Call it the summer of Bricia Lopez. There she was at the L.A. Street Food Fest serving up her mom’s Oaxacan tamales and mini-cemitas. There she was at Guelaguetza during the World Cup, pouring shots of mezcal and passing ‘round the micheladas. After last weekend’s Korean BBQ Cook-Off in Koreatown, she plied a crowd with arroz con leche and cinnamon-tinged coffee.
You’re bound to bump into her at an underground dinner, the latest restaurant, or at any of the bars where she has inspired bartenders to name cocktails after her, from the “Sweet Bricia” at 320 Main in Seal Beach to the “Brisa de Oaxaca” at La Descarga in Hollywood.
So who is Bricia Lopez? If you run with a certain crowd of culinary fans, then you might already know Bricia and her younger brother, Fernando. He’s a charmer too. “Don’t dance with me, or you’ll fall in love,” he recently was overheard teasing a woman at the downtown bar Las Perlas (where there happens to be a cocktail called, simply, “the Bricia”).
They’re the scions of the family that owns the Guelaguetza restaurant empire, built over 17 years on the ambitions of an immigrant patriarch and the deft spicing of his wife’s Oaxacan moles.
And now the daughter-and-son duo are reinvigorating the family business with all the fervent vision of the young and tapped-in.
Bricia, 25, and Fernando, who just turned 23, opened Cemitas y Clayudas Pal Cabron last year in Huntington Park, their brash celebration of fat Puebla-style sandwiches and those Oaxacan disks of thin tortillas as big as stop signs, smeared with beans, string cheese and meat. The restaurant’s name (too indelicate to translate) evoked a few early complaints, but bloggers, critics and diners were won over by the decor -- flashy murals of the namesake mullet-sporting hombre and his supporting cast of busty ladies -- as much as the sandwiches. Not to mention the charisma of Bricia and Fernando, who are proponents of all things Oaxacan (in Bricia’s case, maybe especially mezcal).
Last month they debuted NaturaBar, a juice bar next to the original Guelaguetza on 8th Street -- a rainbow store of licuados (smoothies), raspados (shaved ice) and family-recipe ice creams such as flor de pina (pineapple blossom) and leche quemada (burnt milk).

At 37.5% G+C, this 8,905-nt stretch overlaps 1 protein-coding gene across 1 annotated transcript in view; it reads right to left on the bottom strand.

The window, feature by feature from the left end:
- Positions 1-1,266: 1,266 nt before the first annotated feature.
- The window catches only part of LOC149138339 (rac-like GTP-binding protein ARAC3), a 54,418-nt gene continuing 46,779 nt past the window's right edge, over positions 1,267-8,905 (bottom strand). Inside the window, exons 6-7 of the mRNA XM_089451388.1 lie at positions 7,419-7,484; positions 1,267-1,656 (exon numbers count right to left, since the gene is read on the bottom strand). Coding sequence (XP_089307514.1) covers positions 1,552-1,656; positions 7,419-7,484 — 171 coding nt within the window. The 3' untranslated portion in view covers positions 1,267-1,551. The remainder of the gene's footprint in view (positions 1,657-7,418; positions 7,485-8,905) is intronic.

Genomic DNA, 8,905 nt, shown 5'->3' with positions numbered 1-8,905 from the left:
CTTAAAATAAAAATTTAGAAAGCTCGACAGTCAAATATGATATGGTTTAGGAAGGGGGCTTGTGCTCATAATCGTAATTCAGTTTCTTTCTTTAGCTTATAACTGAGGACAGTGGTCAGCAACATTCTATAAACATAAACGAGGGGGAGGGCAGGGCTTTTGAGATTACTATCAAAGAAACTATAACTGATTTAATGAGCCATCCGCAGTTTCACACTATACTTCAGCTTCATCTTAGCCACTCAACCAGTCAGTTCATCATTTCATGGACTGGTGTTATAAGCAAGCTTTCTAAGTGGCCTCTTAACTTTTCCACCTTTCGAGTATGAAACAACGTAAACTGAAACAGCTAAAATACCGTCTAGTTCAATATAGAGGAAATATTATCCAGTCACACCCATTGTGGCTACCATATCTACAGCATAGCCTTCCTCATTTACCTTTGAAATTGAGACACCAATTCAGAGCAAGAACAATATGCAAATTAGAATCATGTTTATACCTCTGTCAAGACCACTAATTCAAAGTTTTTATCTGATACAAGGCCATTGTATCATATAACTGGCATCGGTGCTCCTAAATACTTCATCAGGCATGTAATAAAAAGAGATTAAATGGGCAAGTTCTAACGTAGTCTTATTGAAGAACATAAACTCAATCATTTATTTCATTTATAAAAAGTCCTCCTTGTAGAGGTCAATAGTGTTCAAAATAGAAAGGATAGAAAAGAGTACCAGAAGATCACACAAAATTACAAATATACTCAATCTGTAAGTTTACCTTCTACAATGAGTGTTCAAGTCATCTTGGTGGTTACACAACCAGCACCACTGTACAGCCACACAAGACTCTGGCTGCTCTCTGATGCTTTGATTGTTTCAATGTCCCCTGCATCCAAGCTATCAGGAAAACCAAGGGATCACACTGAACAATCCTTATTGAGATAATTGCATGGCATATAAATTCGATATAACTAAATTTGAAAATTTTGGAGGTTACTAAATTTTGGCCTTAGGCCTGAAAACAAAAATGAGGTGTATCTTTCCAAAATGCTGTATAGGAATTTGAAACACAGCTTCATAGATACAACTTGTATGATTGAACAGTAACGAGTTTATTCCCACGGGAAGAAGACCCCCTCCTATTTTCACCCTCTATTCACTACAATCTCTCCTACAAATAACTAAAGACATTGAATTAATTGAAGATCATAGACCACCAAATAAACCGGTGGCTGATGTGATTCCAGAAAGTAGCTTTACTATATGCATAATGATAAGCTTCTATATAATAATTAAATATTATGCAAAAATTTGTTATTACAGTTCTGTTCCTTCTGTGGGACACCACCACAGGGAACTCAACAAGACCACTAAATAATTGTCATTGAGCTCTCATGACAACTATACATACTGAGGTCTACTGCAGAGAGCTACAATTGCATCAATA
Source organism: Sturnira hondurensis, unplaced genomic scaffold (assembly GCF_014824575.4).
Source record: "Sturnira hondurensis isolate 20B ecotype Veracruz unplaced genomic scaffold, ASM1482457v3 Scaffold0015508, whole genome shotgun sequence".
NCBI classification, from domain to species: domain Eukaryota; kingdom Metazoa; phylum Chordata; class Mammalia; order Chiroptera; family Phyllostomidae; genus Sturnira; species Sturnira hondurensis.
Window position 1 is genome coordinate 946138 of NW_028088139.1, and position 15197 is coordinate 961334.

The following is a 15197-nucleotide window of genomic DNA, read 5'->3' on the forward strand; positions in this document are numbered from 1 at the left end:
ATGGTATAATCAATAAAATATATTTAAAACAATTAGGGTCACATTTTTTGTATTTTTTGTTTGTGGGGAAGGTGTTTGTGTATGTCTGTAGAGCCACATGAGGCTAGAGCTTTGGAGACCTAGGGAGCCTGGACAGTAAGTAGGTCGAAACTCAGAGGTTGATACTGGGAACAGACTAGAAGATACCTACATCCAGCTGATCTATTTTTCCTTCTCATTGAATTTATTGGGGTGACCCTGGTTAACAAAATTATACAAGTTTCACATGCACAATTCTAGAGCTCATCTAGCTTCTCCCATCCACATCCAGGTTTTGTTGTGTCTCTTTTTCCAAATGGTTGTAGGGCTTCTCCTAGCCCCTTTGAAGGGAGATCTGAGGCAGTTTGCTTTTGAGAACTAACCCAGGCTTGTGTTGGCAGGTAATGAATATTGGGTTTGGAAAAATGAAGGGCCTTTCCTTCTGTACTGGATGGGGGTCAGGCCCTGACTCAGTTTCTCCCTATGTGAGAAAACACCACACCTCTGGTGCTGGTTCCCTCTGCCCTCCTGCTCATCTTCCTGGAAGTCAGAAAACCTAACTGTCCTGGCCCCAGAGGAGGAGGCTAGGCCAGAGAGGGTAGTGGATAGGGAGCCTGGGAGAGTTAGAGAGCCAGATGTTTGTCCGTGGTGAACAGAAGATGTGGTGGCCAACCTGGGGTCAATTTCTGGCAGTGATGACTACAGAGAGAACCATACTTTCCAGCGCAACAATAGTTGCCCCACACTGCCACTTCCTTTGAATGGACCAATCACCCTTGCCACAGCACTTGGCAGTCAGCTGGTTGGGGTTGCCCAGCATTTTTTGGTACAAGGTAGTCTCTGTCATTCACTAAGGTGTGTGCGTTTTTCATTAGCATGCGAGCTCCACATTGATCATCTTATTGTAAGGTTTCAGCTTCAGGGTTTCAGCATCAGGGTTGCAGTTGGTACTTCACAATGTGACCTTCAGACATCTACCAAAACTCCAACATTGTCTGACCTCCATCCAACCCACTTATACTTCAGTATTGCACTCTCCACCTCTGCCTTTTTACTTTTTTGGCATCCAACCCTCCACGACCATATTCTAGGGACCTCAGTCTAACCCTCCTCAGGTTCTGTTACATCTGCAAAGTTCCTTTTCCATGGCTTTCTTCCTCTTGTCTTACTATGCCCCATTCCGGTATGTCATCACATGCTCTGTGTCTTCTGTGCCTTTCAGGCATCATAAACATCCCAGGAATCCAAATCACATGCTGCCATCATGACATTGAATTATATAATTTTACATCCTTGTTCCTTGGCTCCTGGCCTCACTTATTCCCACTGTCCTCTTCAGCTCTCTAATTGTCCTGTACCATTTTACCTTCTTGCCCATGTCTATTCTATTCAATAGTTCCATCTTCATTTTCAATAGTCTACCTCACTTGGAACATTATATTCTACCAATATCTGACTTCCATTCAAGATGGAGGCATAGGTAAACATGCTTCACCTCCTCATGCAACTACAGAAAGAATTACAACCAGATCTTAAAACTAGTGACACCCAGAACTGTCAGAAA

And they’re the new faces of the Guelaguetza restaurants (there are currently three), helping to turn the business around after a couple of rocky years. Restaurant sales were down so much last year that Bricia says, “It was catastrophic.” The family sold a cheese factory outside of Fresno, which was producing Oaxacan quesillo, and a money-wire service. “We had expanded like we were Jack in the Box.... We thought we could rule the world,” she says. “But we didn’t.”
Sometimes, it’s almost hard to believe that they can’t. By the time Bricia, who has a degree in business from Mount St. Mary’s College, was 22 she had started an import division of South Gate-based Guelaguetza Food Products, where her mom, Maria, oversees the production of moles and a variety of meats -- such as the cesina (marinated pork), tasajo (salted, sliced beef) and chorizo. The import business, Surtex Foods, now brings in 5,000 tlayudas (tortillas) and 1,700 pounds of cheese a week from Mexico.
But Bricia has always been advanced. Born in Mitla in Oaxaca, she came out of the womb with two front teeth. (No, she didn’t ask for a shot of mezcal.) “Everybody in my town freaked out,” she says. And she has energy to spare. Describing herself, she says: “You know that girl you see in her car singing as loud as she can and you want to tell her, ‘Stop it, we can see you’? Well, that girl is me.”
Fernando, who graduated last year with an economics degree from UC Santa Cruz, might come across as slightly more shy, inclined to read books such as “Priceless: The Myth of Fair Value,” but he’s just as hospitable. Stop by Natura on any given afternoon and he’s probably there to scoop up one of his favorite combinations of ice cream for you -- limon with leche quemada, but the ratio has to be more leche quemada than limon, he says.